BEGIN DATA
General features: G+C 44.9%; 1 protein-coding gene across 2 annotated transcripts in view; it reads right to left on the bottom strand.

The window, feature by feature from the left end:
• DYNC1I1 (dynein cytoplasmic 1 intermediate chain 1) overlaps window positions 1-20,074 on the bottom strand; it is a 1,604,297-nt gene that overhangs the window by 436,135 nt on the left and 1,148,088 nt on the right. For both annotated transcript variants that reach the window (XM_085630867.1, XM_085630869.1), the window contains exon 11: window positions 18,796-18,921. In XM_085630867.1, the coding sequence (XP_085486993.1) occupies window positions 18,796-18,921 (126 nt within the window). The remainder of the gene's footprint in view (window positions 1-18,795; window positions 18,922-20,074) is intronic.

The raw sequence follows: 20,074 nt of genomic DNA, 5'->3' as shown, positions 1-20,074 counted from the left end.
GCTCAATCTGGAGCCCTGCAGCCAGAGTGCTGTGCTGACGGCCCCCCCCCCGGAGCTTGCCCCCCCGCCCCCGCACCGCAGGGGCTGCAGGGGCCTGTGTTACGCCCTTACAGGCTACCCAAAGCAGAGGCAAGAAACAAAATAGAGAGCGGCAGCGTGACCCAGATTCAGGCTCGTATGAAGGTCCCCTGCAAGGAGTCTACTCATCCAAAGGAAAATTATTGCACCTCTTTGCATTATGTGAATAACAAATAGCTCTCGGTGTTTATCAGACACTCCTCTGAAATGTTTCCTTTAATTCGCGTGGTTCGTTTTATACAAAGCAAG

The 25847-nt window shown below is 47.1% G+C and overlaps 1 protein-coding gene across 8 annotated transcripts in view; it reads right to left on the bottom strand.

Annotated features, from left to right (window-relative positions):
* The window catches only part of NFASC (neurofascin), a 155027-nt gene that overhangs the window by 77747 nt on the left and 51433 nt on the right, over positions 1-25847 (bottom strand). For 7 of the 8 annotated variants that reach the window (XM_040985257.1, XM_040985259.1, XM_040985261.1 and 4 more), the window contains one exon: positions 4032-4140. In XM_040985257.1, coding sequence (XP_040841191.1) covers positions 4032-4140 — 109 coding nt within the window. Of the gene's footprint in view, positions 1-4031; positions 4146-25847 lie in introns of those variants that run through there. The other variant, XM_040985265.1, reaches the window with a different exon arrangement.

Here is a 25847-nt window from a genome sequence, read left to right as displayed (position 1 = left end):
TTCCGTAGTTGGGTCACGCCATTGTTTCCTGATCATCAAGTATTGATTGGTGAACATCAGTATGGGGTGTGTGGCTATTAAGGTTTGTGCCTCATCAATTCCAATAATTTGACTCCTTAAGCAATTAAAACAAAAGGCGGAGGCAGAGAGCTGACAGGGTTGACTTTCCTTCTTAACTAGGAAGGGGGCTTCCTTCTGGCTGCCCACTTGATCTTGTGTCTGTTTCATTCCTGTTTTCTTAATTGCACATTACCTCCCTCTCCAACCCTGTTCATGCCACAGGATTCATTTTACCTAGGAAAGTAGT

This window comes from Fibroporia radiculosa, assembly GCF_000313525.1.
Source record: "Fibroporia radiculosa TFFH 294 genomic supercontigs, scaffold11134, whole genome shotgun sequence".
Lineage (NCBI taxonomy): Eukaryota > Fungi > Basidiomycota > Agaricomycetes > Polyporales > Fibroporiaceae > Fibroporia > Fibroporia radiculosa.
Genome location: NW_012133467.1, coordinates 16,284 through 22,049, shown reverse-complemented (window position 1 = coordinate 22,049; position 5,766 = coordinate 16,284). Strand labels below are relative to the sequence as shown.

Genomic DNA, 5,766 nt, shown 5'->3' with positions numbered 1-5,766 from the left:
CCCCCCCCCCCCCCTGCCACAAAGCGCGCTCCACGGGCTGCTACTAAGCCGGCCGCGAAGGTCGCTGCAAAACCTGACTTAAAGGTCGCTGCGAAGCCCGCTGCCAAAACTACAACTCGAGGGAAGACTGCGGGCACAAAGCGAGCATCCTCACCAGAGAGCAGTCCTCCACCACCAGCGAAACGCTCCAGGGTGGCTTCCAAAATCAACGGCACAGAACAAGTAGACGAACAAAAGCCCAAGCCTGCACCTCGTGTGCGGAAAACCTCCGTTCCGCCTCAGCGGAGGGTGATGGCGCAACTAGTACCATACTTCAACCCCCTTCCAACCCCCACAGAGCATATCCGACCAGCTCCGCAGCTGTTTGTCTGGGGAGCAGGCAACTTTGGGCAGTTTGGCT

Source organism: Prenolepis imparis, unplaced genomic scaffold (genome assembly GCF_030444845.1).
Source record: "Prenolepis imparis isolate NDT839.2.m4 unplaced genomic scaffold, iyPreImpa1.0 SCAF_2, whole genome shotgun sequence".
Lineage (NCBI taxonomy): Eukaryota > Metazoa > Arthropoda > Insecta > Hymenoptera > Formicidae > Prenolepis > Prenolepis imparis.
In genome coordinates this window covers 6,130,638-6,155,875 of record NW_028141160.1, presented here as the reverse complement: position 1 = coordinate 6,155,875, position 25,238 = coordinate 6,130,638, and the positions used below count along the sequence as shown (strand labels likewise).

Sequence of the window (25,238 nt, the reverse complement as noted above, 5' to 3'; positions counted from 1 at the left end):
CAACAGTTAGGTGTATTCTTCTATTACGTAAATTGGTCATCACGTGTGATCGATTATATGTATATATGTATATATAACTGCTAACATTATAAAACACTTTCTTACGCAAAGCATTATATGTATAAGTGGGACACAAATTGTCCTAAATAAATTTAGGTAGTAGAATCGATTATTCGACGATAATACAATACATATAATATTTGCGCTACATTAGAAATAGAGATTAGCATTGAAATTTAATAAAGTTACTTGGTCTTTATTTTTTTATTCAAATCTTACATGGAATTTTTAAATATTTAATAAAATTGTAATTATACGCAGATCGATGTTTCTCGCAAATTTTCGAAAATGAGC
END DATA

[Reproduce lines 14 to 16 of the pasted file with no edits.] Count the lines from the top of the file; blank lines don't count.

Genome location: NW_012133467.1, coordinates 16,284 through 22,049, shown reverse-complemented (window position 1 = coordinate 22,049; position 5,766 = coordinate 16,284). Strand labels below are relative to the sequence as shown.

Genomic DNA, 5,766 nt, shown 5'->3' with positions numbered 1-5,766 from the left:
CCCCCCCCCCCCCCTGCCACAAAGCGCGCTCCACGGGCTGCTACTAAGCCGGCCGCGAAGGTCGCTGCAAAACCTGACTTAAAGGTCGCTGCGAAGCCCGCTGCCAAAACTACAACTCGAGGGAAGACTGCGGGCACAAAGCGAGCATCCTCACCAGAGAGCAGTCCTCCACCACCAGCGAAACGCTCCAGGGTGGCTTCCAAAATCAACGGCACAGAACAAGTAGACGAACAAAAGCCCAAGCCTGCACCTCGTGTGCGGAAAACCTCCGTTCCGCCTCAGCGGAGGGTGATGGCGCAACTAGTACCATACTTCAACCCCCTTCCAACCCCCACAGAGCATATCCGACCAGCTCCGCAGCTGTTTGTCTGGGGAGCAGGCAACTTTGGGCAGTTTGGCT